The Health Ecosystem
It happens at the doctor’s office. But it happens in other places, too: around the dinner table. At the office. In the living room. The classroom. The park.
It’s health. What you eat; where you live, learn and play; and the relationships you have with others are just a few of the ways it happens — and a few of the things we mean when we say “health.”
Dell Medical School’s goal is to improve health, not just health care. Our experts, working alongside others in the community, are as focused on addressing what experts call the socioeconomic, behavioral and structural drivers of health as creating new models of person-centered, multidisciplinary care that reward value.
In this way, we consider ourselves part of a wide-ranging health ecosystem and strive for a vital, inclusive environment.
The Components of a Health Ecosystem
A health ecosystem includes dynamic interaction between interdependent, interconnected:
Individuals (who often discover or reveal innovations and processes) affect their own health, the health of others, and the work of institutions that respond to changes in health.
These may focus on health care; studying or influencing behaviors or social determinants of health; or shaping lives through policy, legislation, incentives and more.
Schools and workplaces are among these that impact health and health care.
These exist within communities and neighborhoods.
Drugs, devices, diagnostics, digital systems and other tools that contribute to a better health care experience or that improve health at home are included in this category.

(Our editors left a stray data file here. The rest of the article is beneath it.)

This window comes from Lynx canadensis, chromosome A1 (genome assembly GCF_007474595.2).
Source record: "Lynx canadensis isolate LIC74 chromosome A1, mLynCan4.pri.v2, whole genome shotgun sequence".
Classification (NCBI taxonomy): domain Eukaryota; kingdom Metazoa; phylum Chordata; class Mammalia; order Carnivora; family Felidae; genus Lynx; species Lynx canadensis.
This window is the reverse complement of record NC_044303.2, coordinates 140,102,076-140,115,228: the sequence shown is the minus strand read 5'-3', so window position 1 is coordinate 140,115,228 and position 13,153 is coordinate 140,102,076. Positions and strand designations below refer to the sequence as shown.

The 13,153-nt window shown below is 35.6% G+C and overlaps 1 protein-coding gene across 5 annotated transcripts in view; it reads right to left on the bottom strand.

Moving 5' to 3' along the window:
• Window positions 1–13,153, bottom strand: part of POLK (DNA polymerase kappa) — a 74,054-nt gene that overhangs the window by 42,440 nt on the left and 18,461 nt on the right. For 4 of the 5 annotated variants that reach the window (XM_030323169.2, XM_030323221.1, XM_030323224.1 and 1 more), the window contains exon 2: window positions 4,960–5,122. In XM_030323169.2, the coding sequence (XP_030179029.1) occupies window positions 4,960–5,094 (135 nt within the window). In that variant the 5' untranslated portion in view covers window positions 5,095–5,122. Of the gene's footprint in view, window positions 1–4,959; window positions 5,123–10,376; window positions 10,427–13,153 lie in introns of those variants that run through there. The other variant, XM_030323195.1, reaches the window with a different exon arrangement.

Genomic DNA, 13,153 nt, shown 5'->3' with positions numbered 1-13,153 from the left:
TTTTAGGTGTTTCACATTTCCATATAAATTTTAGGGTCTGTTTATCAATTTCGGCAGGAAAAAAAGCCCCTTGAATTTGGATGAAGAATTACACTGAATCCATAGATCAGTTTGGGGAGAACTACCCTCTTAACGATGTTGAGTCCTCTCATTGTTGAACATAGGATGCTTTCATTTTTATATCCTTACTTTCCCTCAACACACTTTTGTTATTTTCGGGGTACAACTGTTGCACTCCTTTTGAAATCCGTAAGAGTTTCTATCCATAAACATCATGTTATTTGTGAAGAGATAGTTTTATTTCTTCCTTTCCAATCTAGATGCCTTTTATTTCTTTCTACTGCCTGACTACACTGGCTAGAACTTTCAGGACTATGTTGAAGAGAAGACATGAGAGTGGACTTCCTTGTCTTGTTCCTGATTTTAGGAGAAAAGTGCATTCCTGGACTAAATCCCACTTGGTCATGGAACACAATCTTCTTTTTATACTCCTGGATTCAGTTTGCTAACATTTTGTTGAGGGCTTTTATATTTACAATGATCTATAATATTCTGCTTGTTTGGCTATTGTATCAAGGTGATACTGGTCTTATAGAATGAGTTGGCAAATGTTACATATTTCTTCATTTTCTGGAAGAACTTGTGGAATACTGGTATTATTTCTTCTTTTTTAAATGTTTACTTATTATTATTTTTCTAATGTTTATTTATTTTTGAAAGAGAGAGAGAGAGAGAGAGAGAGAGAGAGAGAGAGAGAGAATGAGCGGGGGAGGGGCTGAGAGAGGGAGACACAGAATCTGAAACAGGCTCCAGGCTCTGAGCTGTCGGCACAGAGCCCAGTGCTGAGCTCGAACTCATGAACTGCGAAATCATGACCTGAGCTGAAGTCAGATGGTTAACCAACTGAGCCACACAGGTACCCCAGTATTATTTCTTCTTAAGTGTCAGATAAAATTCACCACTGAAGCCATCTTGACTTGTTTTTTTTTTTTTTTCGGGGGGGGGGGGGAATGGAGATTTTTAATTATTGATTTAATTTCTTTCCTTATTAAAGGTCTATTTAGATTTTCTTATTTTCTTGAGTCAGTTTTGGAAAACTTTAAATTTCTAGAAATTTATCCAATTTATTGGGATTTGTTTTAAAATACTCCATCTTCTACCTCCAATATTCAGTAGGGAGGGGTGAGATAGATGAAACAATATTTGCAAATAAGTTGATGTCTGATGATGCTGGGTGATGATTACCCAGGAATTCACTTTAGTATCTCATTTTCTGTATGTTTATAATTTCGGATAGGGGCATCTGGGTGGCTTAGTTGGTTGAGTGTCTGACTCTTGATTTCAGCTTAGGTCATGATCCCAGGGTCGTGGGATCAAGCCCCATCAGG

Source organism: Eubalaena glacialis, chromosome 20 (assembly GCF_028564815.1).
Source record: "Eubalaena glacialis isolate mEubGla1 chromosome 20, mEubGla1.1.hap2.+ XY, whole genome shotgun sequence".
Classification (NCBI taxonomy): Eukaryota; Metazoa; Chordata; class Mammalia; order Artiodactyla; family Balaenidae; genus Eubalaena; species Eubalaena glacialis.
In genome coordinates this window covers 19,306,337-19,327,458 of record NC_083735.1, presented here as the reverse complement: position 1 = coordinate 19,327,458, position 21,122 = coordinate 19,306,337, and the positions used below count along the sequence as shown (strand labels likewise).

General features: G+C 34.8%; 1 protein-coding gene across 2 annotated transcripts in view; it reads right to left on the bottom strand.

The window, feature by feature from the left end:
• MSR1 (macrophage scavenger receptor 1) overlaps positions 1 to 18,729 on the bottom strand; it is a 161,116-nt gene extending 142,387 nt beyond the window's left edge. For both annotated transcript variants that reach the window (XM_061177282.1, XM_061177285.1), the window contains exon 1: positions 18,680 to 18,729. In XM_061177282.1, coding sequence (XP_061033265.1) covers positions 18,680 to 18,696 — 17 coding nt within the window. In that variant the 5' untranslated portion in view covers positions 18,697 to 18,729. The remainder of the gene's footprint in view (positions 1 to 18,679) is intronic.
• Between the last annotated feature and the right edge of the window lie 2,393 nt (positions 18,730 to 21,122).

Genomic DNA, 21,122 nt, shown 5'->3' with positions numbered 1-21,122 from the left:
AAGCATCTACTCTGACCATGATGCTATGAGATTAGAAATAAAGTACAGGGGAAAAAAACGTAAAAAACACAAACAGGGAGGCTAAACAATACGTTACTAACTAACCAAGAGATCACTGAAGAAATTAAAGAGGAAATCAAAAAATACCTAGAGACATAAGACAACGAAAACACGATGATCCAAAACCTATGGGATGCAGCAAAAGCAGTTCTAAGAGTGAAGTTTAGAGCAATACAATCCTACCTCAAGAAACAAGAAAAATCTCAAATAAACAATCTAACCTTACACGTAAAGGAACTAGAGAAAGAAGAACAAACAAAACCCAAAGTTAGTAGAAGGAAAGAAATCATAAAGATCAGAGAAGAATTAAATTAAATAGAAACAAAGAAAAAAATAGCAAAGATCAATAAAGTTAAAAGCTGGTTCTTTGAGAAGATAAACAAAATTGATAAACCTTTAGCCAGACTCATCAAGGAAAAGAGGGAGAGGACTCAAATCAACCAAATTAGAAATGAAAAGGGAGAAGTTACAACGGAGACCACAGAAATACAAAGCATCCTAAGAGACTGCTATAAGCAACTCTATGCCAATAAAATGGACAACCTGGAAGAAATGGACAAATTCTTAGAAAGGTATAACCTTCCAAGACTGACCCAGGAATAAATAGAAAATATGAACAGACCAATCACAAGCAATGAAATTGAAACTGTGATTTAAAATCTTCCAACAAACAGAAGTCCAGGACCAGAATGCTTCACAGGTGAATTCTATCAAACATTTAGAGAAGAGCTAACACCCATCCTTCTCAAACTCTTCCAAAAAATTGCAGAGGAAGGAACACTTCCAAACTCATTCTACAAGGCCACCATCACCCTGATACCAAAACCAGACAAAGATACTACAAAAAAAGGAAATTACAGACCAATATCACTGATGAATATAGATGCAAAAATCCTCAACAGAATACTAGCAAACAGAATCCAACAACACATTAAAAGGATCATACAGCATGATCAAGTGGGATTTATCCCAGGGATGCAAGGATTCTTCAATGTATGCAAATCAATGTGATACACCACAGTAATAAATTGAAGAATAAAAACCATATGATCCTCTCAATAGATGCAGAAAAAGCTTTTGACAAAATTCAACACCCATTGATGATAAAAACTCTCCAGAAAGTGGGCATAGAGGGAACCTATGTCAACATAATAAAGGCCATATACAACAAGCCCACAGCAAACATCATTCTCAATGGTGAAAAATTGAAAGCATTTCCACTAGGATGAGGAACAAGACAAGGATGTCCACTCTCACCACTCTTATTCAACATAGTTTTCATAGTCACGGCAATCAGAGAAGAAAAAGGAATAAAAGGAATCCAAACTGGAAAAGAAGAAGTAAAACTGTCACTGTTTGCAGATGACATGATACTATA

Dell Med’s Role in the Health Ecosystem
Academic medical centers are traditionally organized to train students, provide care to patients and facilitate research in pursuit of new treatments and drugs. But some experts are calling for the creation of a fourth area of focus around cultural and community issues. Dell Med is organized in just this way, with a mission dedicated to advancing society’s interest in health — to fixing the problems facing our communities. This dedication is further cemented by the community-wide effort that led to the creation of Dell Med in 2014.
In a health ecosystem, actions in one area affect others. Decisions made locally or far away — by a school board, a city’s planning department, a food company or a neighborhood group — all impact a person’s health.
Mini Kahlon, Ph.D., Vice Dean for the Health Ecosystem